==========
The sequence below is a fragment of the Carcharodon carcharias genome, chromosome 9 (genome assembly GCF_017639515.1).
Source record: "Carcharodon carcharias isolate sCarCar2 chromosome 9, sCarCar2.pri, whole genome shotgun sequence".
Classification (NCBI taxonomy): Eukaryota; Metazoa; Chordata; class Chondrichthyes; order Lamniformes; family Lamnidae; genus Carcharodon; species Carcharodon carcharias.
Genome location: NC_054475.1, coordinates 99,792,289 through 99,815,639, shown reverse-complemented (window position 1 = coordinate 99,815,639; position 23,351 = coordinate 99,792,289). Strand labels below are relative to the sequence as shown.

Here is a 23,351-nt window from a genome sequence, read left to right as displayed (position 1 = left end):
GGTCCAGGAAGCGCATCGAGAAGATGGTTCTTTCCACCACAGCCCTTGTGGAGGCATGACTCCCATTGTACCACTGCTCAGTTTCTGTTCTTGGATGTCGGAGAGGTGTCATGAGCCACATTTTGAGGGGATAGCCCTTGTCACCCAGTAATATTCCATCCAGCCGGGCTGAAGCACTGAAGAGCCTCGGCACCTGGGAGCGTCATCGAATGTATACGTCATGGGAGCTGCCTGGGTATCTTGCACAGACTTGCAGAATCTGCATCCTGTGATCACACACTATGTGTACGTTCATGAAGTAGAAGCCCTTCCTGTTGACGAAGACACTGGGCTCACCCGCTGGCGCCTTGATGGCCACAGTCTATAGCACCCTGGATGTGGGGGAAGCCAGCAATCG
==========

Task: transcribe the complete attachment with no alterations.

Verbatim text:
The sequence below is a fragment of the Carcharodon carcharias genome, chromosome 9 (genome assembly GCF_017639515.1).
Source record: "Carcharodon carcharias isolate sCarCar2 chromosome 9, sCarCar2.pri, whole genome shotgun sequence".
Classification (NCBI taxonomy): Eukaryota; Metazoa; Chordata; class Chondrichthyes; order Lamniformes; family Lamnidae; genus Carcharodon; species Carcharodon carcharias.
Genome location: NC_054475.1, coordinates 99,792,289 through 99,815,639, shown reverse-complemented (window position 1 = coordinate 99,815,639; position 23,351 = coordinate 99,792,289). Strand labels below are relative to the sequence as shown.

Here is a 23,351-nt window from a genome sequence, read left to right as displayed (position 1 = left end):
GGTCCAGGAAGCGCATCGAGAAGATGGTTCTTTCCACCACAGCCCTTGTGGAGGCATGACTCCCATTGTACCACTGCTCAGTTTCTGTTCTTGGATGTCGGAGAGGTGTCATGAGCCACATTTTGAGGGGATAGCCCTTGTCACCCAGTAATATTCCATCCAGCCGGGCTGAAGCACTGAAGAGCCTCGGCACCTGGGAGCGTCATCGAATGTATACGTCATGGGAGCTGCCTGGGTATCTTGCACAGACTTGCAGAATCTGCATCCTGTGATCACACACTATGTGTACGTTCATGAAGTAGAAGCCCTTCCTGTTGACGAAGACACTGGGCTCACCCGCTGGCGCCTTGATGGCCACAGTCTATAGCACCCTGGATGTGGGGGAAGCCAGCAATCG